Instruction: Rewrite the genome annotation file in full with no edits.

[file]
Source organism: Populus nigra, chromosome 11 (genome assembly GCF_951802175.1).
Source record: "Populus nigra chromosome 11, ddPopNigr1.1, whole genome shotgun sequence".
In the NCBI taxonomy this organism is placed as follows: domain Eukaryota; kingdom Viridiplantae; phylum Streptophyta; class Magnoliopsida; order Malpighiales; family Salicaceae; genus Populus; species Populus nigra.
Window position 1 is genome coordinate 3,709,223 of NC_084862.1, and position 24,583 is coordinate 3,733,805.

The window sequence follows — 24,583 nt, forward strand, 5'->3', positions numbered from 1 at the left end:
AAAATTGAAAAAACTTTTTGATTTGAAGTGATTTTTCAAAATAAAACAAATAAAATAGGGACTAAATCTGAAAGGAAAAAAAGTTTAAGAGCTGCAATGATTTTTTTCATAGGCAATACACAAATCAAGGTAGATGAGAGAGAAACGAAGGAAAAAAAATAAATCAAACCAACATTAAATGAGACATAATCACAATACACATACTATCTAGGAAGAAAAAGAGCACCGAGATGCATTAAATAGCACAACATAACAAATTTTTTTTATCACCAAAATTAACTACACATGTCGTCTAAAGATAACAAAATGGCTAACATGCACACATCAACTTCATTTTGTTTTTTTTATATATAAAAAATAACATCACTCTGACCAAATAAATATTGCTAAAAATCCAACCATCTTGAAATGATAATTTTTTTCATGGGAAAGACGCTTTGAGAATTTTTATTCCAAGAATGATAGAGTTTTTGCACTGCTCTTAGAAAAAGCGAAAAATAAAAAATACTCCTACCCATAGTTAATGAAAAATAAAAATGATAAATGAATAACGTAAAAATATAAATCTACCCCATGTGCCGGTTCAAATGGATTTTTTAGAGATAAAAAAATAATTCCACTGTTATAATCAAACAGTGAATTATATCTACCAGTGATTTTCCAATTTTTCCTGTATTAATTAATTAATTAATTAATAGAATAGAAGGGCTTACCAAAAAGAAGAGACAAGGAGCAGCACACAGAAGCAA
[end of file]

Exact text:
Source organism: Populus nigra, chromosome 11 (genome assembly GCF_951802175.1).
Source record: "Populus nigra chromosome 11, ddPopNigr1.1, whole genome shotgun sequence".
In the NCBI taxonomy this organism is placed as follows: domain Eukaryota; kingdom Viridiplantae; phylum Streptophyta; class Magnoliopsida; order Malpighiales; family Salicaceae; genus Populus; species Populus nigra.
Window position 1 is genome coordinate 3,709,223 of NC_084862.1, and position 24,583 is coordinate 3,733,805.

The window sequence follows — 24,583 nt, forward strand, 5'->3', positions numbered from 1 at the left end:
AAAATTGAAAAAACTTTTTGATTTGAAGTGATTTTTCAAAATAAAACAAATAAAATAGGGACTAAATCTGAAAGGAAAAAAAGTTTAAGAGCTGCAATGATTTTTTTCATAGGCAATACACAAATCAAGGTAGATGAGAGAGAAACGAAGGAAAAAAAATAAATCAAACCAACATTAAATGAGACATAATCACAATACACATACTATCTAGGAAGAAAAAGAGCACCGAGATGCATTAAATAGCACAACATAACAAATTTTTTTTATCACCAAAATTAACTACACATGTCGTCTAAAGATAACAAAATGGCTAACATGCACACATCAACTTCATTTTGTTTTTTTTATATATAAAAAATAACATCACTCTGACCAAATAAATATTGCTAAAAATCCAACCATCTTGAAATGATAATTTTTTTCATGGGAAAGACGCTTTGAGAATTTTTATTCCAAGAATGATAGAGTTTTTGCACTGCTCTTAGAAAAAGCGAAAAATAAAAAATACTCCTACCCATAGTTAATGAAAAATAAAAATGATAAATGAATAACGTAAAAATATAAATCTACCCCATGTGCCGGTTCAAATGGATTTTTTAGAGATAAAAAAATAATTCCACTGTTATAATCAAACAGTGAATTATATCTACCAGTGATTTTCCAATTTTTCCTGTATTAATTAATTAATTAATTAATAGAATAGAAGGGCTTACCAAAAAGAAGAGACAAGGAGCAGCACACAGAAGCAA